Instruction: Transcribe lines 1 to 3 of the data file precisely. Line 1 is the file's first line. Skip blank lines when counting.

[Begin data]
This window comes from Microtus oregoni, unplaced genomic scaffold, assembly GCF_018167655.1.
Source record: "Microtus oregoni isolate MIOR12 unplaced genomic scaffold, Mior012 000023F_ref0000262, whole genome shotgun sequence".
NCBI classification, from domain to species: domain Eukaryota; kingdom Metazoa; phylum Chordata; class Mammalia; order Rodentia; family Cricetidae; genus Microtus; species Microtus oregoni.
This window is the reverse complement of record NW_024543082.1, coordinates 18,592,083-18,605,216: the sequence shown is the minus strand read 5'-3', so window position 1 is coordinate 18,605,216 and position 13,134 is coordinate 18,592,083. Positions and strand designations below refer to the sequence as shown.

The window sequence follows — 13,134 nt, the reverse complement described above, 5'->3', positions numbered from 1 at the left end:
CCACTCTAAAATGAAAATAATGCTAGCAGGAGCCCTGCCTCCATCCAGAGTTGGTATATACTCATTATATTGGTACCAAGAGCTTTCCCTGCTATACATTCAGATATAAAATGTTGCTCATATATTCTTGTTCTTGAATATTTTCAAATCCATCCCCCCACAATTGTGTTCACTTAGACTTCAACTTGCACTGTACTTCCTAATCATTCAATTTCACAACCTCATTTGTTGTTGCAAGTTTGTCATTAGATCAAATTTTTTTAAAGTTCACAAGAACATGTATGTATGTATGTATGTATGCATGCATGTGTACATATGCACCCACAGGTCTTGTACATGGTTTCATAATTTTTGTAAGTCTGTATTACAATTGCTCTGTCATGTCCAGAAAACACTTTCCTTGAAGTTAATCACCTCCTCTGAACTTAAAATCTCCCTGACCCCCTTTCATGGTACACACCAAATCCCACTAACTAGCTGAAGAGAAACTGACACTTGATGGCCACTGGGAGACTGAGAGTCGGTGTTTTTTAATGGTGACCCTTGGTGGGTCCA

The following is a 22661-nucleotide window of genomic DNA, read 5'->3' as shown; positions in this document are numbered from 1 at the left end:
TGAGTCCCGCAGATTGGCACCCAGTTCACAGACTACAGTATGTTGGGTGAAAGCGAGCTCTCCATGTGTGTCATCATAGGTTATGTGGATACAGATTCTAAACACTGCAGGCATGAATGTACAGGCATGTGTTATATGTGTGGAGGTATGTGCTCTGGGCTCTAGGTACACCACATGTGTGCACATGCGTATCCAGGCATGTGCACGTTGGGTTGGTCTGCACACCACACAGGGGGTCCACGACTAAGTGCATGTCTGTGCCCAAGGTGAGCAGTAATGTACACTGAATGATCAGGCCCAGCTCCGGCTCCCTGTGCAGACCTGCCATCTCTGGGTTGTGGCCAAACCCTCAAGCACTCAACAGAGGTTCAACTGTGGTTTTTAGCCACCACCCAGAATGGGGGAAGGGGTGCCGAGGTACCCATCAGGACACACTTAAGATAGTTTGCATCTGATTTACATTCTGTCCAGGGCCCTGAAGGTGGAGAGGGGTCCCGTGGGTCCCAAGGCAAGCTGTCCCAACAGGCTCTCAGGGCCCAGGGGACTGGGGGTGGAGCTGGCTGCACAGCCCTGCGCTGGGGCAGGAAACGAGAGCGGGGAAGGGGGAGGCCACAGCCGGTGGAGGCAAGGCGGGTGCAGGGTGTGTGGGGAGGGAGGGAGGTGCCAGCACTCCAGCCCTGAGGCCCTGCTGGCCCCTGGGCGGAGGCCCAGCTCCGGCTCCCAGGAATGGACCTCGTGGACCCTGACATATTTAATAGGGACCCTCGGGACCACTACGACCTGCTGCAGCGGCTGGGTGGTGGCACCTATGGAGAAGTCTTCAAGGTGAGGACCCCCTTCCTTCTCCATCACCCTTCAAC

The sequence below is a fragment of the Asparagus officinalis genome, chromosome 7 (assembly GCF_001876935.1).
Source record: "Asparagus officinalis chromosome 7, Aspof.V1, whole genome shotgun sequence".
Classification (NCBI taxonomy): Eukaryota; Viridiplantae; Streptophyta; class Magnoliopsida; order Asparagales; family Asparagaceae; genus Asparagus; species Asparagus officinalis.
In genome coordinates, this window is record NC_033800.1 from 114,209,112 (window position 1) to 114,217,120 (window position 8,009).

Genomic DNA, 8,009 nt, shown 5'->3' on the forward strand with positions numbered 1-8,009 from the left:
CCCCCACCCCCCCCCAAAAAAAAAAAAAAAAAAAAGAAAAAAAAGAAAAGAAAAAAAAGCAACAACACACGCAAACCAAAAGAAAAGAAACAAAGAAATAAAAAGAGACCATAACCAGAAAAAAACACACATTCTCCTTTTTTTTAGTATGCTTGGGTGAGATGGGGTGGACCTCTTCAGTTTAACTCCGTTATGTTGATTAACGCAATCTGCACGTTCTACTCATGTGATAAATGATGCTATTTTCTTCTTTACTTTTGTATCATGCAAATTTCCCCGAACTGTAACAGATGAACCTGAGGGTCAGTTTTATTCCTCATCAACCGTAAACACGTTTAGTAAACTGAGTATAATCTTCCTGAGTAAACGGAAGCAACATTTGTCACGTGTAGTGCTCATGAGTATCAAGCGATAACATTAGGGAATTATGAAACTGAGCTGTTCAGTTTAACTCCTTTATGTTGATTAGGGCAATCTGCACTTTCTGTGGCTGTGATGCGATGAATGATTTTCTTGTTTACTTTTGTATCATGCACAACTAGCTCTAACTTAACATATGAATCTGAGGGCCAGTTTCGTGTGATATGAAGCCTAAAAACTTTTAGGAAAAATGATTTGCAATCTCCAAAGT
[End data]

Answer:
This window comes from Microtus oregoni, unplaced genomic scaffold, assembly GCF_018167655.1.
Source record: "Microtus oregoni isolate MIOR12 unplaced genomic scaffold, Mior012 000023F_ref0000262, whole genome shotgun sequence".
NCBI classification, from domain to species: domain Eukaryota; kingdom Metazoa; phylum Chordata; class Mammalia; order Rodentia; family Cricetidae; genus Microtus; species Microtus oregoni.